Tuesday, September 21, 2010

Cancer Stigma

I've watched my sister Lucy go through a roller coaster of emotions over the past few months as she's battled NHL. Dealing with the physical complications of chemo and contemplating mortality are only two of the many issues she's faced. One area of struggle that I never expected for her is the social dynamics that accompany being a cancer victim. People often don't know what to say to Luce, or how to treat her. Friends sometimes feel uncomfortable and stop calling to chat.

The Mayo Clinic just published a short guide for cancer patients dealing with the cancer stigma. Here it is:

  • As you choose to share information with others; give them the facts and then let them know what might help you at the moment. For example, you might say: "I was just diagnosed with stage II breast cancer and will be having surgery next week. What would really help me is if you could do my grocery shopping for me for a few weeks while I recover."

  • Keep doing the things you love to do. For example, an exercise routine (modified if needed), relaxing hobbies and time with friends. The more you are open to others, the more support you will find.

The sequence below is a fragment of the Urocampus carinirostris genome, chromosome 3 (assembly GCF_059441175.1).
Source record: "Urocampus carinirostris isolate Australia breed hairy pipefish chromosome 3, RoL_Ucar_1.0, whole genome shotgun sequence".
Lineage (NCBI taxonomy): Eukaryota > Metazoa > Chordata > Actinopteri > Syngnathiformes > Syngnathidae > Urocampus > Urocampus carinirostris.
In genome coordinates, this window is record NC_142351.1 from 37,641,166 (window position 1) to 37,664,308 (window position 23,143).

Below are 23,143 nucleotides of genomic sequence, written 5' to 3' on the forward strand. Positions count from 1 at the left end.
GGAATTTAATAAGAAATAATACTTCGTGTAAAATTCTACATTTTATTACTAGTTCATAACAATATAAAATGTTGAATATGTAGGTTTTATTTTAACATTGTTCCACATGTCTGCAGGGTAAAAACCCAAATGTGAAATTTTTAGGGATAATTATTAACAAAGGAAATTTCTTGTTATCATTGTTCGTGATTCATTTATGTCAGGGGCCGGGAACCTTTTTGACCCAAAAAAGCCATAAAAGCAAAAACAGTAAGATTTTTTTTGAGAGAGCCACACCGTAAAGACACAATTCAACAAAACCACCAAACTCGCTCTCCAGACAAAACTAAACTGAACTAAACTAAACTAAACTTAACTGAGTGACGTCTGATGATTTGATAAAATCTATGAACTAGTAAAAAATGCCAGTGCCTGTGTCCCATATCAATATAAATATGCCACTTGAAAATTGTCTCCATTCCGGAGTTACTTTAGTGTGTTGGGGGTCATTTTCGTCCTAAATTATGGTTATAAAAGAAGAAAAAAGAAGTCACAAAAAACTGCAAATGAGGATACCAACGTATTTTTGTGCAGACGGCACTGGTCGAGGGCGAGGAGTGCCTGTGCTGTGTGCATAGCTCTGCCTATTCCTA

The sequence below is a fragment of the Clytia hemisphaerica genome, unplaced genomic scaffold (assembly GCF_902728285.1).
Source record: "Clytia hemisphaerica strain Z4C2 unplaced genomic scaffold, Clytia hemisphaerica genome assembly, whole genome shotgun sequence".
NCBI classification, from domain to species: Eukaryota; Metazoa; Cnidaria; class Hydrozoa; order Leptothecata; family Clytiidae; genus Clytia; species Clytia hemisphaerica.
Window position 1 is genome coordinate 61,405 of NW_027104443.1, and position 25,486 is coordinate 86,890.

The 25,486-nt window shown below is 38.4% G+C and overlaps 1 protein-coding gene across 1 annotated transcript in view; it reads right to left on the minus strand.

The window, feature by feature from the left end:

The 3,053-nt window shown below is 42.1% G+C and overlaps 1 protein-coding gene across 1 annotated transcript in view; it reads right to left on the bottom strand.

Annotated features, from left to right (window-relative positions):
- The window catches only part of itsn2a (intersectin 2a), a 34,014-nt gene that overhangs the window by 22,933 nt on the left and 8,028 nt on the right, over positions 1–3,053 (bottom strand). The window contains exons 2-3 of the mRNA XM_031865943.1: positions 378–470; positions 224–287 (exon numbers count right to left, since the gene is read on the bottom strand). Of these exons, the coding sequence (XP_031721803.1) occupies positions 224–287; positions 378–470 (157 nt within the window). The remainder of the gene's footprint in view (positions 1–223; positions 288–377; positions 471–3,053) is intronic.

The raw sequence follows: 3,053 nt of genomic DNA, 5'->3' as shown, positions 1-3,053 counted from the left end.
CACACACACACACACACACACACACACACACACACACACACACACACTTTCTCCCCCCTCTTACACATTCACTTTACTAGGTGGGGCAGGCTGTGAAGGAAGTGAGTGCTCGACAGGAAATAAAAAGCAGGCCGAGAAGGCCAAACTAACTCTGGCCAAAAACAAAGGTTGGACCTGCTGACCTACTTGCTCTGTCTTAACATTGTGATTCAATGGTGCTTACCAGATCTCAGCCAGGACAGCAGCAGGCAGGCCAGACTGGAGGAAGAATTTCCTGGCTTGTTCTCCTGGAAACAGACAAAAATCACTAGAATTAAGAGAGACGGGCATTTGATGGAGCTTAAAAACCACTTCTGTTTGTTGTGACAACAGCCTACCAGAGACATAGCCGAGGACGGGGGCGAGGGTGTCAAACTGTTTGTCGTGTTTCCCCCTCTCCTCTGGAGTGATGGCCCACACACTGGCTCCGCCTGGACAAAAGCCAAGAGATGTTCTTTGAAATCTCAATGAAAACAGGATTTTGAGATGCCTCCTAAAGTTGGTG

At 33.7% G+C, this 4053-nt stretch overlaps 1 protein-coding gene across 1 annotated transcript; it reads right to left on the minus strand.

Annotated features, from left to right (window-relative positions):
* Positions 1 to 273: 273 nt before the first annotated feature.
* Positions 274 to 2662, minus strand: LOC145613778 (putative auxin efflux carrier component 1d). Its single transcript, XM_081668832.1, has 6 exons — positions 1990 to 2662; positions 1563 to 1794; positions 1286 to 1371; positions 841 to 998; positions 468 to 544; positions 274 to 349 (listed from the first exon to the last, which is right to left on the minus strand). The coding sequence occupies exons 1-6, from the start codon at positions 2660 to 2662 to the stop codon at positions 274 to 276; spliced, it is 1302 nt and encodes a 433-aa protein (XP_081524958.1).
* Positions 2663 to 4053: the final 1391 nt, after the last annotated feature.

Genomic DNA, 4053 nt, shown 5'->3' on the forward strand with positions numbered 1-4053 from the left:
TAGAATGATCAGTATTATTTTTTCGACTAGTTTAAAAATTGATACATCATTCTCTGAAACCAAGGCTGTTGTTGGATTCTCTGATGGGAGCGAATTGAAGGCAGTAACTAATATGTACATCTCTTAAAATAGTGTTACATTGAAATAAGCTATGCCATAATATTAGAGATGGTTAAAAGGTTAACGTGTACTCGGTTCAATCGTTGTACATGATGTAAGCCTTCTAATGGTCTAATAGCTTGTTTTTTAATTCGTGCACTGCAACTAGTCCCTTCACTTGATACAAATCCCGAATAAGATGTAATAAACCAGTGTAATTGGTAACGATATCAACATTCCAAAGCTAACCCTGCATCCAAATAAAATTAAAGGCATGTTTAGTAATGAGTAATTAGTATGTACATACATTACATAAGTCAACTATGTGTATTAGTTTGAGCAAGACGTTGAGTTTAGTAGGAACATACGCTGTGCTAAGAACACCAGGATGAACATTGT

• Seek out support and resources for your cancer type. This could be through a support group, online blog or other resource. Surround yourself with positive people.

  • Be well informed. Ask questions about your treatment, side effects, long term effects and prognosis. Be honest with those around you if they have questions. It is usually a good idea to give information to those who love you. In this manner, they can know what to expect and how to give you support along the way.

To see the entire article, click here.

1 comment:

  1. I think #2 is exceptionally important while battling cancer. I constantly read stories of people overcoming cancer who attribute their success to their hobbies, whether it be running, knitting, or attending religious ceremonies. These activities can help take your mind off of the illness and focus on something constructive.